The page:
Brown gavel - Lusby Law P.A.Child support issues in a North Carolina divorce case are challenging for several reasons. Being forced to deal with the legal system as your family seems to be ripping apart before your very eyes, you can quickly feel overwhelmed. We hope to alleviate some of this burden by helping you navigate these realities with this article, which covers:

  • A general overview of the criteria for modifying child support.
  • New laws in North Carolina that affect child support.
  • The documentation you’ll need handy if you’re proceeding with modifying child support.

Can You Modify Child Support In North Carolina?

Child support can be modified in North Carolina under certain circumstances. The key factor for modification is a substantial change in circumstances, particularly related to the income of one or both parents. Common scenarios in which child support modification may be considered include:

Change in Income

If there is a significant change (increase or decrease) in the income of one or both parents, and this change is at least 15% or more of the original income considered in the child support order, it may be grounds for modification.

Change in Expenses or Financial Circumstances

Even if income remains relatively stable, a change in other financial circumstances or reasonable expenses may be considered. This could include factors such as medical expenses, childcare costs, or other necessary expenses that impact the financial situation of the parents.

What Are The New North Carolina Child Support Laws For 2024?

In North Carolina, child support calculations are determined by the state legislature. This formula draws on guidelines from the Department of Health and Human Services. It involves inputting relevant figures, and the result is the presumed support obligation assigned to the non-custodial parent or, in some cases, a joint custodial parent. These guidelines are enforced by the Department of Health and Human Services.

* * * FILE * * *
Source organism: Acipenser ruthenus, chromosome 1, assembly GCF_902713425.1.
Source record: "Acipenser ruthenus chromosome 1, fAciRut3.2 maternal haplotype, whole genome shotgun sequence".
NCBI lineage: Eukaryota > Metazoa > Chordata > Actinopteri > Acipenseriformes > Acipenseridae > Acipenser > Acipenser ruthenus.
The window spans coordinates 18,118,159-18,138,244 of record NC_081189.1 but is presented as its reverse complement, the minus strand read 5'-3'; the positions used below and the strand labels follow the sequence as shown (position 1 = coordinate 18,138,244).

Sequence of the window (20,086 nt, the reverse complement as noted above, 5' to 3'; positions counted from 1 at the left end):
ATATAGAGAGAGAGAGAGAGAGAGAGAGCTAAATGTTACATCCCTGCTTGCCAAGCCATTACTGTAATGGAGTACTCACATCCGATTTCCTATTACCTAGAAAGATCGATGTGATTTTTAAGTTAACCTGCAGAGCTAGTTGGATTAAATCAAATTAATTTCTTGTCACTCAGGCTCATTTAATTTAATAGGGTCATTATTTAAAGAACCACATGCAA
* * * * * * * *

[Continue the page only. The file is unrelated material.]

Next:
Does Child Support Automatically Change If The Paying Parent’s Salary Changes In North Carolina?

Child support in North Carolina does not automatically increase or decrease with changes in the paying parent’s salary. For modifications to occur, there must be a significant change of 15% or more from the previous court-ordered amount.

Even in the case of substantial income changes, such as doubling their salary, child support orders are not adjusted unless a formal motion to modify is filed with the court. Without legal action, the child support amount remains unchanged despite fluctuations in the paying parent’s income.

What Is Considered A Substantial Change In Circumstances As It Relates To Modifying Child Support In North Carolina?

In North Carolina, a substantial change in circumstances for modifying child support involves two key factors:

Salary Change

A significant increase or decrease of 15% or more in the paying parent’s income compared to the previous court-ordered amount.

Change in Discretionary Income

Examining whether there has been a substantial and reasonable change in the discretionary income of one parent. This could include factors such as increased reasonable expenses, such as necessary medical expenses or changes in housing costs due to factors beyond the parent’s control.

The change must be significant, reasonable, and not a result of voluntary actions that could have been avoided. This could involve factors like job loss, medical issues, or other circumstances that impact the financial situation of the parents involved. If these criteria are met, a formal motion to modify child support can be filed with the court.

What Documentation Or Evidence Is Required When Changing A Child Support Order?

The most significant documentation you’ll need to change a child support order is pay stubs and bank transactions from the preceding six months. These reveal how you allocate your finances, highlighting your bills and revealing your discretionary income.

For more information on Child Support Issues In An NC Divorce Case, an initial consultation is your next best step. Get the information and legal answers you are seeking by calling (252) 371-0127 today.

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